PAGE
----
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Comment Re:That is not entirely accurate (Score 1) 491

Trade barriers? Currency pegged to the dollar to increase exports? Nothing new. Japan did it decades ago.

I really doubt we will see a real estate bubble in China during the next decade. They are starting from a much different position. Many people from the country are still moving to the cities. Housing materials are not something that is exactly scarce either. Most of the costs are in construction labor which is something there is little shortage of in China.

That leaves the possibility of an energy crisis. Mind you the chinese are investing in every form of energy you can possibly think of, plus they have vast reserves of cheap coal. So if worst comes to worst, they can ramp up the construction of coal-to-liquids plants (they already have one) and use that instead of oil. They also still have enough of a command economy to rapidly ramp up construction of such plants if necessary. Their economy is quite far from reaching a point of diminishing returns on investment. The gap with "western" countries is still too wide.

The US also does ok with energy having large coal and shale reserves. The areas with the largest problem regarding their energy supply are Japan and the EU.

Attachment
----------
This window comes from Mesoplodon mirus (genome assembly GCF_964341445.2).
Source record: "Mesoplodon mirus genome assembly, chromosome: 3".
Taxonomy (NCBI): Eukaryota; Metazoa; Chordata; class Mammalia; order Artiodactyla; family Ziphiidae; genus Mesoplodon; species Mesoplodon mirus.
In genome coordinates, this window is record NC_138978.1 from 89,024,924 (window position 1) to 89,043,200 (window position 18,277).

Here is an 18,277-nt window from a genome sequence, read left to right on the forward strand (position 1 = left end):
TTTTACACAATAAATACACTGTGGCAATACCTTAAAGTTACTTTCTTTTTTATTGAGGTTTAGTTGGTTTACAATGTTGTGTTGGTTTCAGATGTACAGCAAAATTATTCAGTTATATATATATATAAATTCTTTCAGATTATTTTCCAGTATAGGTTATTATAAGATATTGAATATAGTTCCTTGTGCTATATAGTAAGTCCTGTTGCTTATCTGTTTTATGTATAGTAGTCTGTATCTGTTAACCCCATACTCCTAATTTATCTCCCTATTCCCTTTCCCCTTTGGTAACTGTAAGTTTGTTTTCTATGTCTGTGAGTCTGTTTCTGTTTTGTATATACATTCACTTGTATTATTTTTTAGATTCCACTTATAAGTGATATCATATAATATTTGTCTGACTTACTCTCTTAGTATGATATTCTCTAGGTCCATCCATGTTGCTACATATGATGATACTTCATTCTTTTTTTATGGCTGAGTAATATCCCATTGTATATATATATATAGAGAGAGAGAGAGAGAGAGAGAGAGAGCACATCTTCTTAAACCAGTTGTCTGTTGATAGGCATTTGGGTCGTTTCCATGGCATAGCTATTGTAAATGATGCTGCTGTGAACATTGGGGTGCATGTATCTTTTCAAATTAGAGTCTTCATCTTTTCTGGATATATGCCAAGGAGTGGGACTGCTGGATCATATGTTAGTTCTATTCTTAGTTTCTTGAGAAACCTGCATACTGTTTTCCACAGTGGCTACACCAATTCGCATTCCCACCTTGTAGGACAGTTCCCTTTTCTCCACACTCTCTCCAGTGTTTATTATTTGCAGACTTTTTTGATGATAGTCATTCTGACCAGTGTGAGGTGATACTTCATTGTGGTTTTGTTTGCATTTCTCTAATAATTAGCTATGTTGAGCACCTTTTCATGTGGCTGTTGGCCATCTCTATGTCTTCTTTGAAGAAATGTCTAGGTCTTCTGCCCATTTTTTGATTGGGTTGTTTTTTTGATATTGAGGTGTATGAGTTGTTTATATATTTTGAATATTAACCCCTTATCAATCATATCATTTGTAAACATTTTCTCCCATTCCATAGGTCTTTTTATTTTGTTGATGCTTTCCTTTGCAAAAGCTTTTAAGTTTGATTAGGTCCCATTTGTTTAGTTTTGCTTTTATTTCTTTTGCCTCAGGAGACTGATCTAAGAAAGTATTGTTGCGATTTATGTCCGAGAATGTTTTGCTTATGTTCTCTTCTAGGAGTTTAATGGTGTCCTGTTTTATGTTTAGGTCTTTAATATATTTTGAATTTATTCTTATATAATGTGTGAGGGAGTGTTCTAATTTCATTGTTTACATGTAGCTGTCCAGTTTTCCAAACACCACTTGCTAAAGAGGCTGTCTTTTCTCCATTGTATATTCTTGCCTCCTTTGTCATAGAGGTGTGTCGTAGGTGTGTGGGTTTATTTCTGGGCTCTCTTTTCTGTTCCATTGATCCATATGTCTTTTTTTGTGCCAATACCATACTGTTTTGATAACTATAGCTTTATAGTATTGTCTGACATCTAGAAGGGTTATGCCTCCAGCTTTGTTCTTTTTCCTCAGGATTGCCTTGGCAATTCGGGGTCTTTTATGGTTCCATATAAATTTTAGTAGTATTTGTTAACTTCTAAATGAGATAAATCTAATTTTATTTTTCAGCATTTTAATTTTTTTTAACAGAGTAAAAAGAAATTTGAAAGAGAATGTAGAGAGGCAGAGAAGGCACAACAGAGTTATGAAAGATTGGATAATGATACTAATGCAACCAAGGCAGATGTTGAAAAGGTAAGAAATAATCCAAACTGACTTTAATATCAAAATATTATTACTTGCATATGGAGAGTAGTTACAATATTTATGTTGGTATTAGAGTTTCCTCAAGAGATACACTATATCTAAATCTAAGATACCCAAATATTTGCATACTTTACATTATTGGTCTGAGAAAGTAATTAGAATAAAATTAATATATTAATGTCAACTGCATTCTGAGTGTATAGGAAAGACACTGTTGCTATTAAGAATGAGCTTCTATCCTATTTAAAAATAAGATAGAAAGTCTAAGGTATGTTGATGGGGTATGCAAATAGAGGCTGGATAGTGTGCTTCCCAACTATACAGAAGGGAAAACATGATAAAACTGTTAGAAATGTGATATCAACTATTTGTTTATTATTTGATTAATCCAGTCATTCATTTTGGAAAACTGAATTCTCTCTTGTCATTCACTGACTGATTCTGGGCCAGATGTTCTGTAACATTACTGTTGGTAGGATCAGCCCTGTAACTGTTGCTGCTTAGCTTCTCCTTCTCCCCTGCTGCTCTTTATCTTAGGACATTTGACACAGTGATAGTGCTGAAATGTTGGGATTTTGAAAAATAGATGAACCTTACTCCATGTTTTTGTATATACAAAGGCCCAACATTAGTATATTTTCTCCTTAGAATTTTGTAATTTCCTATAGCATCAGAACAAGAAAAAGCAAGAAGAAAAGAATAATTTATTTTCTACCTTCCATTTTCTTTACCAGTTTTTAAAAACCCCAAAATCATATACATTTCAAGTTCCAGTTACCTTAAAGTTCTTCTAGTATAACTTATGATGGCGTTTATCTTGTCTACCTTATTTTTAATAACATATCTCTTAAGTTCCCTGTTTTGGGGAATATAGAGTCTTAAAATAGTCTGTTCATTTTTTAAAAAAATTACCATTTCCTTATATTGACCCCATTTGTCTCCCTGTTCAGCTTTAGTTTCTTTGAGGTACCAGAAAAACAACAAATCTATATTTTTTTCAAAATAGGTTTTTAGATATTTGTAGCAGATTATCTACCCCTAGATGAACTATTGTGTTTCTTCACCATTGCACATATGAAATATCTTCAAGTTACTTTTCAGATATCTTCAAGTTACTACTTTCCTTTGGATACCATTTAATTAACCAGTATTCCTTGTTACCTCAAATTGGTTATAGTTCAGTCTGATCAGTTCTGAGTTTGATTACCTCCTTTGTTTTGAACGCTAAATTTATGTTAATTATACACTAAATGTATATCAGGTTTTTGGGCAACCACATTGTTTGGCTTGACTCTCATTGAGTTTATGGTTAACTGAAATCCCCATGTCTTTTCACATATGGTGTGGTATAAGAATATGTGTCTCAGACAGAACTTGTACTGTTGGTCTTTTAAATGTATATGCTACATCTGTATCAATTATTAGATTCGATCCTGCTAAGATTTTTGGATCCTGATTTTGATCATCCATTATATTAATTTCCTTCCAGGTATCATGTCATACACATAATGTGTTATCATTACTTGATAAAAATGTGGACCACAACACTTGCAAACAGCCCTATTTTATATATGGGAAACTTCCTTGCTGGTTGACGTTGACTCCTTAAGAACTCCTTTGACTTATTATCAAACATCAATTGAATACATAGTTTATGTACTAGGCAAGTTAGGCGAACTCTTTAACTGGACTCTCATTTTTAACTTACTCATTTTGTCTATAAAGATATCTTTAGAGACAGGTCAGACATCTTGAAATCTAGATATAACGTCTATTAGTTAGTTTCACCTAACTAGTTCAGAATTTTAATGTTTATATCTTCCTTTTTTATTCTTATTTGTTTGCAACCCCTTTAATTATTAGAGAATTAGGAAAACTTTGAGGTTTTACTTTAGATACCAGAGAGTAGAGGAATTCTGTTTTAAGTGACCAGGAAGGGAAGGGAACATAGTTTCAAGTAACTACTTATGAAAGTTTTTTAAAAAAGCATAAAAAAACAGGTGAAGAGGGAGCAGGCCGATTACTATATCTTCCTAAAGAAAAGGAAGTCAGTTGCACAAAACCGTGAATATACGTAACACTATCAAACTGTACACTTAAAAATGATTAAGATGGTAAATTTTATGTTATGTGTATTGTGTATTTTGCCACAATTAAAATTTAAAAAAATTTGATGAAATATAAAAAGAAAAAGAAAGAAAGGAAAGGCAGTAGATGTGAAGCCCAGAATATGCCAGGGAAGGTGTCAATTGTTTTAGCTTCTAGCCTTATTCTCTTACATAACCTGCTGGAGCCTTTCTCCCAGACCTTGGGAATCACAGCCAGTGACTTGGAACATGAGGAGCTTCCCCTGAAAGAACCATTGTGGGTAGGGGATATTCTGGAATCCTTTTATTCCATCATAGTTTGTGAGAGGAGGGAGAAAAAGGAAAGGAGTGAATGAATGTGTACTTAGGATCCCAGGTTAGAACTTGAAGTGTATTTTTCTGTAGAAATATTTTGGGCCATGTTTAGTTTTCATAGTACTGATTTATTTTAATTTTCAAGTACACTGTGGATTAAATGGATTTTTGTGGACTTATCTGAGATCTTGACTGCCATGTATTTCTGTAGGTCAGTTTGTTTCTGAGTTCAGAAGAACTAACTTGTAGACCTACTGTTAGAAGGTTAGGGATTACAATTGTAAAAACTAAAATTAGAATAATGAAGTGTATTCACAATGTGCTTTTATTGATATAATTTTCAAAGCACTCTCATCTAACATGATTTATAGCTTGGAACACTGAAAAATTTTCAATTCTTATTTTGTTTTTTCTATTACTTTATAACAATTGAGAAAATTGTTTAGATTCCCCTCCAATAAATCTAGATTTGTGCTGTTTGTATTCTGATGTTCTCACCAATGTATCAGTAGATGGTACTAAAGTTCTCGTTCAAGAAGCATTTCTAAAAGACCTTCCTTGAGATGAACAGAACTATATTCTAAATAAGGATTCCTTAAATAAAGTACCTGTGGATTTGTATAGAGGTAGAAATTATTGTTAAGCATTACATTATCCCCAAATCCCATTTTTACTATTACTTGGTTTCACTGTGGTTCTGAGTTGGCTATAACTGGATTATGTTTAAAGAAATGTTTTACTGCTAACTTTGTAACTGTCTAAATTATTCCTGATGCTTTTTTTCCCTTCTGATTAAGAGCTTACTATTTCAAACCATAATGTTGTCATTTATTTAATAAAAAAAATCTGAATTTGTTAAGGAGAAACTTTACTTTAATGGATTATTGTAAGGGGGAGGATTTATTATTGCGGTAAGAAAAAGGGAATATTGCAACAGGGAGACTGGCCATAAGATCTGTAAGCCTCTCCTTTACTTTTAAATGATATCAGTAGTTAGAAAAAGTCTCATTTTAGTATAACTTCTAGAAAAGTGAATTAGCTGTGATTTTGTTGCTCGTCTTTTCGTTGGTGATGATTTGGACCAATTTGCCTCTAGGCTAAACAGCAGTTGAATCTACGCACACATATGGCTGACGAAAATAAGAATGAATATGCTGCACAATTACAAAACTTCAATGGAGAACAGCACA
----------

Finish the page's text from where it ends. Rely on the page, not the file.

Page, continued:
Comment Re:Wait for it... (Score 1) 195

Save your beer money, because if you don't have this, you will be a social outcast.

I'd rather be a social outcast than someone so desperate for the approval of others that they'll buy a gadget just for the status it bestows.

See, I can never figure this sentiment out. Since I moved to the Mac about 2 years ago, I haven't noticed any particular rise in my social status. When I get my laptop out, it's not like girls sidle up to me and start cooing in my ear or anything. I just open it and start working/playing (instead of waiting for it to wake up, like with every other laptop I've had).

I think that someone opening a laptop running Linux has more of an "oooh" factor than a Mac. When students of mine who are running Linux open their computers in the classroom, people go, "Hey, what's that?" and gather around. But like half of the class is using Macs. It's just a computer.

I mean, thanks for thinking I'm higher status because I spent exactly the same amount of money as I would have buying the ThinkPad I was looking at at the time, but really, it's just a computer. I use it to do stuff.

Comment UK extradition (Score 1) 125

Interesting. I'd love to see the list. Though I imagine it depends on which country you are running from, right?

Yup, each country has its own treaties about extradition.
After some Googling, here's an article about extradition specific to UK.
Any country *not* in the two lists (part 1 and 2 of the act) is safe.

Well, not all countries are safe per se. I doubt Afghanistan and Pakistan could count as safe, but they are at least safe from extradition. The 2 Congos won't be a nice place either. Indonesia could be a better bet. China and North Korea are not on the list for obvious political reasons. Strangely, nor is Japan or South Korea.

The most complicated part isn't finding a country with no extradition treaty with the country one is running from (due to the absence of a global international treaty that's trivial).
The problem is finding :
- a way to *reach* said country safely without getting caught along the way. (The closest seems to be Morocco and that's not exactly next door)